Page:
Engineers from the Tyne and Wear Metro have given up their time to help students who want a career in the railway industry.
Nexus, the public body which owns and manages Metro, joined other rail industry bodies for a series of practical training sessions at Newcastle College’s Rail and Civil Engineering Academy in Gateshead as part of Industry Week.
It gave the students a chance to get some vital careers advice and find out more about the skills and disciplines that are needed to work in the industry.
The Rail Academy contains a real working environment with industry standard equipment and resources, which allowed the Nexus staff to showcase the many complex maintenance tasks it carries out every day on the Metro system - including track, signalling, and overhead line works – in a safe and secure environment.
There was even a transport accident scenario to demonstrate how to deal with a car crash on a level crossing.
Head of Maintenance Delivery at Nexus, Phil Kirkland, said: “We’re supporting this event so that we can talk to students, potential apprentices, and potential future employees about what we do.
“We’ve took them through the basics of track, overhead line, signalling and civil engineering.
“There were mock job interviews with our human resources team and we had the Shields Ferry crew there to talk about marine engineering, so everything that we do at Nexus was on display.
“In the practical sessions we showed the students how to take a Metro track points motors to pieces and how to rebuild the gearbox. We showed them how to assemble the Metro overhead lines and how we take an electrical isolation on Metro. Our track team showed them how we correct track faults.
“One of our road-rail maintenance vehicles was on site and we showed the students how we operate this equipment when we are carrying out essential maintenance work.”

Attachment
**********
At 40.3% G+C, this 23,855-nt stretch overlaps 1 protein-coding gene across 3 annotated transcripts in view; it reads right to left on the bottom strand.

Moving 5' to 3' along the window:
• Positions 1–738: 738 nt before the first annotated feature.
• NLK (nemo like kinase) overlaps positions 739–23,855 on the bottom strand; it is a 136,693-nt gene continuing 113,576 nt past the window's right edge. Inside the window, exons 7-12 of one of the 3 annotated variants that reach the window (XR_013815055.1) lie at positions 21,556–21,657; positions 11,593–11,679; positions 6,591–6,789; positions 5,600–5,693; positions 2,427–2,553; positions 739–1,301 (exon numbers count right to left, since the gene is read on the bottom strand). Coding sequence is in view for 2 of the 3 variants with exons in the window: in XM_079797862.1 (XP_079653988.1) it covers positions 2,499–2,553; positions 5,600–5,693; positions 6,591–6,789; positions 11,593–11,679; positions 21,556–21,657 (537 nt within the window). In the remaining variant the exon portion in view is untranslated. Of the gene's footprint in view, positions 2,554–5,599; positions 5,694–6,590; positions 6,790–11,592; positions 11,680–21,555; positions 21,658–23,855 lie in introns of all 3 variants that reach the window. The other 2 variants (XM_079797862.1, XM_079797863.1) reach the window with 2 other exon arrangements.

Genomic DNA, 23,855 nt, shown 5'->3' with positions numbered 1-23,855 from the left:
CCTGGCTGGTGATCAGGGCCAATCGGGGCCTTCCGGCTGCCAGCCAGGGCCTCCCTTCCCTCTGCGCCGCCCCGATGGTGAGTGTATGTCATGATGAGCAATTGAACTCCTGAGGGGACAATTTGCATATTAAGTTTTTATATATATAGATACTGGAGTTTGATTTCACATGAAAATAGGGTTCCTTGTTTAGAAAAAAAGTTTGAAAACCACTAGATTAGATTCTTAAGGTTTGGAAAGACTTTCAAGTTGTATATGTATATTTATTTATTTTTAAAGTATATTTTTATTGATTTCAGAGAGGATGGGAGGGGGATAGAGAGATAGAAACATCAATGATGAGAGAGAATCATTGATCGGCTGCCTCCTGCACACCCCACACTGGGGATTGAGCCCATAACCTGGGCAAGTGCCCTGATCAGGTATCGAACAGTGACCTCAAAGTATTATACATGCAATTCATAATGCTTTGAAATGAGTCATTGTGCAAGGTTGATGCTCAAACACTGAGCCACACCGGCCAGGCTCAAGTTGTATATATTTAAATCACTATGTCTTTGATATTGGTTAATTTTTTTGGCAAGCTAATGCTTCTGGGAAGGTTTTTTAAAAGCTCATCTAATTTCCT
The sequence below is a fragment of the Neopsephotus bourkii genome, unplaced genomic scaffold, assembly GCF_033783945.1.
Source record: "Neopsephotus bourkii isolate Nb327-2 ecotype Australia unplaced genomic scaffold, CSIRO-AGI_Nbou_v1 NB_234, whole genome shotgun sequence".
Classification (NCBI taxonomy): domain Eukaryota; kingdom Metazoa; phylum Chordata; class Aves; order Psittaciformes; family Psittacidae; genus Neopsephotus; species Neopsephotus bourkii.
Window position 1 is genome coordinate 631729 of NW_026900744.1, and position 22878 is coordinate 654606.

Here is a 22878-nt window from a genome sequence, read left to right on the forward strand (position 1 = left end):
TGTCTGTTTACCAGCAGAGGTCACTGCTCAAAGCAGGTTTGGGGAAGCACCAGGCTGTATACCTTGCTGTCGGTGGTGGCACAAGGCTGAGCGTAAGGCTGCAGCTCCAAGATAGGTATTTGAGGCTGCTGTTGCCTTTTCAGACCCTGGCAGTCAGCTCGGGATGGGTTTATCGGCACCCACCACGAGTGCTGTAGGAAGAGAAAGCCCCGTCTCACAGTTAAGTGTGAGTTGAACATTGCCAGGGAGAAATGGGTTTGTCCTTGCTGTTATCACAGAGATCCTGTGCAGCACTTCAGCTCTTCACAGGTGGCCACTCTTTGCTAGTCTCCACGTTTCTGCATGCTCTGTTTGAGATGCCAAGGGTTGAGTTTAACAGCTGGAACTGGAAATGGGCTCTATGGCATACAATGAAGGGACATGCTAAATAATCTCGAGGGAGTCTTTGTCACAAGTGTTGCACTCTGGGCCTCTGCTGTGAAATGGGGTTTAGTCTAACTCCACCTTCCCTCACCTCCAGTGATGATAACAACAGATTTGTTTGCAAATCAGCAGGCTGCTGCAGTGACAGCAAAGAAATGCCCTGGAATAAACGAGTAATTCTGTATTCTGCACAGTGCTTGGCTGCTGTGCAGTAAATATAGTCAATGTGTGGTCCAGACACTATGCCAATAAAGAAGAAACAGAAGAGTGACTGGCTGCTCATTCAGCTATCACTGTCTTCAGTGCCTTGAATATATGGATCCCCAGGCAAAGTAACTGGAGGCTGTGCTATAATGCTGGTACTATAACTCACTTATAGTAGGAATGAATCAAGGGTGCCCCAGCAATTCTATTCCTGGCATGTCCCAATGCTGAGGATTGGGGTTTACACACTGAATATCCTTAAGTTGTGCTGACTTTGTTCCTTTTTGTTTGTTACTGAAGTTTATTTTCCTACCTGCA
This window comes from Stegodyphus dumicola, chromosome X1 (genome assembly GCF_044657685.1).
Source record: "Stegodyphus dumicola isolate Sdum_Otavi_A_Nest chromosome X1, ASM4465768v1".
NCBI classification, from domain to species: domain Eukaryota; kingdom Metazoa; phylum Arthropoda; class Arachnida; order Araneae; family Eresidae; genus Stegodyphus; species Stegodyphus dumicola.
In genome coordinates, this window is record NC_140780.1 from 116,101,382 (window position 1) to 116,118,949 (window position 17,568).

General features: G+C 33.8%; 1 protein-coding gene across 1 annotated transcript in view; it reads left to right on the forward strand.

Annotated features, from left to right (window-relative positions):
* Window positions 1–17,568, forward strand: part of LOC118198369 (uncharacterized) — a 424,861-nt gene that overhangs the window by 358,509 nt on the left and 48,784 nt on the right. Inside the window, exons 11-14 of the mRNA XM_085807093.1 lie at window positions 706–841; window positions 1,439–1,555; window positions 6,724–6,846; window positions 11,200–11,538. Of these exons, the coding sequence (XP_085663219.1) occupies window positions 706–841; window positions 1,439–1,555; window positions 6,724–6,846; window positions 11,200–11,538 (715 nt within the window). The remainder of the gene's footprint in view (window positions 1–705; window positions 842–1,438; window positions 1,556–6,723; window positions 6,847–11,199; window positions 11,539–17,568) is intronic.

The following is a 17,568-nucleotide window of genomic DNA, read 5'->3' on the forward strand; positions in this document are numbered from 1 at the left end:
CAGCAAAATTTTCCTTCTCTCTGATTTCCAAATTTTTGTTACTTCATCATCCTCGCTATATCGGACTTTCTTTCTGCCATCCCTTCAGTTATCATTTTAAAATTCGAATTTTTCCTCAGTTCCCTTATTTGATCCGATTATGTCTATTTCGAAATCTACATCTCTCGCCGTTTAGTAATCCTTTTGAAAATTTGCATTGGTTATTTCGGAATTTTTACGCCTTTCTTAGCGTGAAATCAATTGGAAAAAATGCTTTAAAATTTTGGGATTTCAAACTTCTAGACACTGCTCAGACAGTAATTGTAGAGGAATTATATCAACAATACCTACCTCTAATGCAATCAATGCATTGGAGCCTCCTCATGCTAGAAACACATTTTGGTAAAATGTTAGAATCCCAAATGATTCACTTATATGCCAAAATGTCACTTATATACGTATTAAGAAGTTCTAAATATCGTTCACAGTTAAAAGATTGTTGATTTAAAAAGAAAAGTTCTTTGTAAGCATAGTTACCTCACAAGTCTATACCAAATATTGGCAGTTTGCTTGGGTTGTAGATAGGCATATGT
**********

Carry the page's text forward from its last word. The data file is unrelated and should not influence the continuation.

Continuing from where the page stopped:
He added: “There is a national skills shortage in engineering, and in railway engineering in particular. We’ve got to think long term over the next five, ten and fifteen years where we’re going to recruit the workers who will serve our industry for the next 40 years.”
Steven Shiel, Head of Rail and Civil Engineering at Newcastle College, said: “We have had a week of hands-on activities and tasks that inspired the students and this sort of event enables them to look to the future with confidence.”
Tia Jones, from Carr Hill in Gateshead, is four years into her education at the Rail and Civil Engineering Academy and the 19-year-old said: “I get a well-rounded insight into all aspects of the rail industry and civil engineering.
“I wanted to go into engineering and my teacher at the time suggested take a look at Newcastle College and what they could offer. The people are great and it’s very different to any learning environment I’ve been used to in the past. In terms of gaining industry experience it’s unique.”
Fellow student, Tait McKenna, 19, from Ryton, already has one eye on a management role within the rail industry. He said: “I came to a Newcastle College open evening four years ago and I remember my mum nagging me to choose something. Joining the Academy turned out to be the best decision I could have made.
“Pretty quickly we were doing practical stuff and that’s what I love. I’d like to become an engineering supervisor and move into a management role in the long term.”